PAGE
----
Monday, August 25, 2014


Scripter: Roger Stern | Penciler: John Romita, Jr. | Inker: Jim Mooney
Letterer: Diana Albers | Colorist: Bob Sharen | Editor: Tom DeFalco
Editor-in-Chief: Jim Shooter

The Plot: Mr. Hyde challenges Spider-Man for his captive, the Cobra. Hyde proves too much for the web-slinger and eventually Spider-Man tosses Cobra to Hyde -- but not before coating Cobra's helmet in webbing, which sticks the two villains together when Hyde catches him. Hyde collapses several rooftop water towers and escapes with Cobra, while Spider-Man heads for Empire State University.

Later, Hyde, in his guise as Dr. Calvin Zabo, brings Cobra to the latter's penthouse suite with the intention of killing him and taking his riches. But Spider-Man, having planted a tracer on the Cobra before handing him over, arrives to challenge Hyde. The wall-crawler's non-stop barrage of quips enrages Hyde to the point of irrationality, and Spider-Man manages to defeat him by hurling him from the penthouse to the street below. Hyde passes out, and Cobra surrenders to Spider-Man rather than go another round with the webbed wonder.

The Sub-Plots: Ned Leeds and Marla Madison put in a brief appearance as they wait for Spider-Man to deliver Cobra to the police, and Marla makes her dislike and mistrust for the web-slinger clear to Ned. When Lance Bannon shows up to snap photos of the captive Cobra and gets caught up in Hyde's rampage, Spider-Man saves him but Lance chastises the wall-crawler for not rescuing his camera as well.

At ESU, Peter cleans out his teaching assistant desk after quitting the job a few days before. The other teaching assistants, along with Deb Whitman and Peter's lab partner, Roger Hochberg, attempt to throw a surprise farewell party for him, but Peter blows them off, not realizing their intentions.
Stern furthers a Bill Mantlo sub-plot from SPECTACULAR SPIDER-MAN as Debra suspects that Peter is actually Spider-Man.
Continuity Notes: Spider-Man twisted his ankle in Mr. Hyde's initial attack last issue, and fights injured for this entire story.

As he cleans out his desk, Peter recalls that he quit his teaching assistant job in issue #68 of SPECTACULAR SPIDER-MAN, after "a term-and-a-half" in the position.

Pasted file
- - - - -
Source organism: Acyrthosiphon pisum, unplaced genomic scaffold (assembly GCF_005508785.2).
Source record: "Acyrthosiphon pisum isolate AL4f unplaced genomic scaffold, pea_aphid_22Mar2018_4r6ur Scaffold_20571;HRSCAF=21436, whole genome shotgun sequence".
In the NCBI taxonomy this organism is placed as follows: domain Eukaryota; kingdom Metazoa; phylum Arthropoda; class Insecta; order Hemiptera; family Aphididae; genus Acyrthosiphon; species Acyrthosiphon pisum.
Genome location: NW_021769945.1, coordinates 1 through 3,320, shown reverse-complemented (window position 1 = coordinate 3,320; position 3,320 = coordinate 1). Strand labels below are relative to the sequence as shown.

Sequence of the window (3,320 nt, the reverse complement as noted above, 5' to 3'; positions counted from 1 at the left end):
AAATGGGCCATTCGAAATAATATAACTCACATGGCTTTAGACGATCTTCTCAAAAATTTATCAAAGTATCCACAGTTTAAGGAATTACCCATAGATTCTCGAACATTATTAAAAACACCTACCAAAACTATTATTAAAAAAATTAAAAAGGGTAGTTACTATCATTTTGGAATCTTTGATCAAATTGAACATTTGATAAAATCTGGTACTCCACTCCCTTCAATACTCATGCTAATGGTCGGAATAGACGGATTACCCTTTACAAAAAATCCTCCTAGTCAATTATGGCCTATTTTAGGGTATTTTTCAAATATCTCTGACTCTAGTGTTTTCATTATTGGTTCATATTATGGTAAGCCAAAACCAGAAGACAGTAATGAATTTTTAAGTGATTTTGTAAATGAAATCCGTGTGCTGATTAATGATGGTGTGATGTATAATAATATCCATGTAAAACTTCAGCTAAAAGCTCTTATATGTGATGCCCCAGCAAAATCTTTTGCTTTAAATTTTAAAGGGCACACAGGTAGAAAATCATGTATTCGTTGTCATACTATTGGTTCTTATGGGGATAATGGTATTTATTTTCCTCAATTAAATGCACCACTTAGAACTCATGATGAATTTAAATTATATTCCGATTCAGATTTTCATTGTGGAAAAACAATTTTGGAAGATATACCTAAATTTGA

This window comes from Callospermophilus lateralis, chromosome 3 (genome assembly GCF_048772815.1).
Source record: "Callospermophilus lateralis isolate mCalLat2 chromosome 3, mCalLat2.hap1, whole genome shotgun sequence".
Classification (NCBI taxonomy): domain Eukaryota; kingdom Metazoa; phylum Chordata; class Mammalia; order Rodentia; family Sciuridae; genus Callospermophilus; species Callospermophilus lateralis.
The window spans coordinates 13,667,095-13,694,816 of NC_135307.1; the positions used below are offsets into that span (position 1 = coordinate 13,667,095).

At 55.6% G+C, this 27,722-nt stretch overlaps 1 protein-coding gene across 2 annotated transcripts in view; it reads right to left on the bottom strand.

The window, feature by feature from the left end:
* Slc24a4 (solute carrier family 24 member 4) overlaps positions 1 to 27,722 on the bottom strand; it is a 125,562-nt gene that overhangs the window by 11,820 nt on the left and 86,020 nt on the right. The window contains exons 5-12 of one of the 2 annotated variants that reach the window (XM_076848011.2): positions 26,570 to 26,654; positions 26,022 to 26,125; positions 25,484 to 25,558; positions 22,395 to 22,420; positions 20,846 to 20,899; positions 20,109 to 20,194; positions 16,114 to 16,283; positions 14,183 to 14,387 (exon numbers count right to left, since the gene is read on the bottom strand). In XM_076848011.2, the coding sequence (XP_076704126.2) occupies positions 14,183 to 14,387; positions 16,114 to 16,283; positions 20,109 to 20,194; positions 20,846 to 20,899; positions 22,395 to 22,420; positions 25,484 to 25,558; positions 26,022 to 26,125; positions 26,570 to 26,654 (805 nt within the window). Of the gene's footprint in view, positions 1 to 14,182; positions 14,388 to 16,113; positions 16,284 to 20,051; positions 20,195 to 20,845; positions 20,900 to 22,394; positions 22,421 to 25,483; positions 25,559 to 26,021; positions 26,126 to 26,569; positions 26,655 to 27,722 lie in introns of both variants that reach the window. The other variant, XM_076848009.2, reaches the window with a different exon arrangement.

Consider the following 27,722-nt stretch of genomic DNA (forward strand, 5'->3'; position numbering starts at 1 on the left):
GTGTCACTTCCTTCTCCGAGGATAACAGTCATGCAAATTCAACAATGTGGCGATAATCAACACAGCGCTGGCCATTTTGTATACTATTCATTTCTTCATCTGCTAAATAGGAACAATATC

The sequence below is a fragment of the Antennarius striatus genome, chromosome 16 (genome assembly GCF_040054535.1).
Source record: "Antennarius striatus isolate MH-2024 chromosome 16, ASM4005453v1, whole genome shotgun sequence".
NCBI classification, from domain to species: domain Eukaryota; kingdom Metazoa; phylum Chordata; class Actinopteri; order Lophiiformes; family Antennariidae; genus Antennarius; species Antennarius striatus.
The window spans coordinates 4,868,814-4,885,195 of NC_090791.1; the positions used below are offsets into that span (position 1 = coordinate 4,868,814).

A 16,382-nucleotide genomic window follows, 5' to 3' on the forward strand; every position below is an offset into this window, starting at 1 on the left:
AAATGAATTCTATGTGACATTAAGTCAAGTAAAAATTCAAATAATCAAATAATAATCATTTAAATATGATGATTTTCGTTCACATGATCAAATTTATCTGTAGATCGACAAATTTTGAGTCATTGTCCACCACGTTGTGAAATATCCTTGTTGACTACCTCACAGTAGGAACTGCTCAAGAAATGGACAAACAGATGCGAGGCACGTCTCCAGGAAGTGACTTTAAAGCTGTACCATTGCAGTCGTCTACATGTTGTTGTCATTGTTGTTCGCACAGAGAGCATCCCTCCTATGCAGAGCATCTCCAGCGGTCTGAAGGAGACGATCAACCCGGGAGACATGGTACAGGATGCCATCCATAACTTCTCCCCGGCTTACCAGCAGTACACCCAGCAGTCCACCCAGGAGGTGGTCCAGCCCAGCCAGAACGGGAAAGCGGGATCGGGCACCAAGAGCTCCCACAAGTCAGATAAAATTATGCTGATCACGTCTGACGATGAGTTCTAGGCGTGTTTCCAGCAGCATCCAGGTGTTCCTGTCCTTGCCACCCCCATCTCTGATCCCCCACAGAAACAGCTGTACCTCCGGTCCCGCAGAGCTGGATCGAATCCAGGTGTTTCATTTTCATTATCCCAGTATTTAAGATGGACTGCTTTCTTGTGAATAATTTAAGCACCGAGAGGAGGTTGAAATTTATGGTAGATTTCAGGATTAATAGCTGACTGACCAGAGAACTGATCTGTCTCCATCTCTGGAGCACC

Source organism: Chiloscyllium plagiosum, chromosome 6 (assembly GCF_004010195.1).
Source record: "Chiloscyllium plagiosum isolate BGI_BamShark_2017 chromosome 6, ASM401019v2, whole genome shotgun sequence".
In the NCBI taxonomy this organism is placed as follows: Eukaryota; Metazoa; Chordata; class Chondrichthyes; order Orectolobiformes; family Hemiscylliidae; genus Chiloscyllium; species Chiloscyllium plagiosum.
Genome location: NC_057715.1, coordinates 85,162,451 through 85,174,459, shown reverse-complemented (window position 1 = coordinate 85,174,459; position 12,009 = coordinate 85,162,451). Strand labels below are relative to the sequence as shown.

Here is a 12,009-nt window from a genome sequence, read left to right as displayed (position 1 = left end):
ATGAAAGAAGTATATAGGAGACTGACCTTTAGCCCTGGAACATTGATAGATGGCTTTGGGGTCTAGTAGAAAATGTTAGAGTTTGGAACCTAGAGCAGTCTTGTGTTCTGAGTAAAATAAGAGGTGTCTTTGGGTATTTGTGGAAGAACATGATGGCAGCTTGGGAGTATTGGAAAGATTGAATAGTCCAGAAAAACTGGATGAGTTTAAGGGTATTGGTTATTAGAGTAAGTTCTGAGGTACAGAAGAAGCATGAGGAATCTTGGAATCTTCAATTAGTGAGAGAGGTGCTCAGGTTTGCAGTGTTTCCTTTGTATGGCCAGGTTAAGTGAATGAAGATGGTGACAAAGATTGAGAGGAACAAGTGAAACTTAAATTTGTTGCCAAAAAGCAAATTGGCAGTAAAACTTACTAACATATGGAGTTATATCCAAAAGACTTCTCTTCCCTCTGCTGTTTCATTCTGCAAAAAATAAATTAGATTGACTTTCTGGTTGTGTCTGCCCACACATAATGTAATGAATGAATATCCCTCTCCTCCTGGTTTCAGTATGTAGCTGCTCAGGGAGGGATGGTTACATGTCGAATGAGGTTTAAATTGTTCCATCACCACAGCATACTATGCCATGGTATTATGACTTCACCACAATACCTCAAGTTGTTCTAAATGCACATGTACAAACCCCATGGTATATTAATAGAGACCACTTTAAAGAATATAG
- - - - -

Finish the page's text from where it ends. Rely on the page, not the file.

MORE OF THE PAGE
Mr. Hyde briefly appears in his civilian identity, the dapper-looking Dr. Calvin Zabo. Later in the same scene, Hyde explains to Cobra that, while he was frozen in CAPTAIN AMERICA #252, he survived through his sheer desire for revenge on his former partner for betraying him. Cobra's irrational fear of Hyde will last well into the eighties as he becomes a member of the Serpent Society in Mark Gruenwald's decade-long CAPTAIN AMERICA run.

Uncle Rog Speaks: "I wasn't as smart or as clever as Pete, but I could take more time to think up the words that would come out of his mouth on the spur of the moment. As Spider-Man, he would do or say anything and get away with it. Wearing that mask made him sort of like a nicer version of those guys who post rude comments on the internet." -- COMICS CREATORS ON SPIDER-MAN, Titan Books, 2004
The Spider's Web: Rave reviews for issue 227, which brought us the second half of the Black Cat story. Fans are also glad to see Jean DeWolff back in Spider-Man's life, and a couple correspondents even have favorable things to say about Galvagno, the mobster the Black Cat tried to rob. The letter column ends with "Lovely" Linda Grant, Jim Shooter's former secretary and Tom DeFalco's new assistant, introducing herself to readers.

Also On Sale This Month: Silvermane strikes in PETER PARKER #70. Spider-Man joins forces with his old pal, the Human Torch, in MARVEL TEAM-UP #121.

My Thoughts: First off, this issue feels like it was under a deadline crunch or something. The art is credited to series regulars John Romita, Jr. and Jim Mooney, but it is not in their normal smooth, polished style. Instead it's very rough and occasionally awkward-looking throughout. It clearly is Romita on pencils, but one wonders if perhaps Mooney had some uncredited assistance with his normally lovely finishes.

This is also the first of Stern's AMAZING issues to be lettered by someone other than Joe Rosen. And while Diana Albers turns in a fine effort, the consistency added by Rosen is missed. Also, on the subject of lettering, when Dr. Zabo escorts the Cobra to his penthouse, they pass Cobra's doorman, who observes that Cobra appears to be unconscious. Zabo says he drank too much and as they board the elevator, the doorman thinks that "Mr. Voorhees never struck me as the type who'd overindulge," with the word "overindulge" clearly re-lettered. I'm curious what word the original script used instead?
At any rate, now that we have the technical issues out of the way -- this is a fun story. There's some danger in having Spider-Man fight another hulking man-monster just after triumphing over Juggernaut, for fear of repetition. But Stern avoids this trap nicely. Juggernaut is an unstoppable force of nature, but through most of his encounter with Spider-Man he remained calm and collected and barely acknowledged the web-slinger's existence. This contrasts nicely with Hyde, who, while also out of Spider-Man's league on the strength scale, is more intelligent and cunning than Juggernaut and also far more prone to fits of violent rage.
In fact, it is the fits of rage which ultimately do Hyde in, as Spider-Man keeps egging him on while hopping around -- a tactic which didn't work on Juggernaut -- until Hyde finally drops his guard and allows Spidey to defeat him. The story's coda, with Cobra simply surrendering after seeing Spider-Man defeat the ex-partner he fears so much, is a genuinely funny touch.
So while there may be some concerns raised by slotting this match-up immediately after the Juggernaut story, they are addressed quite capably by Stern.

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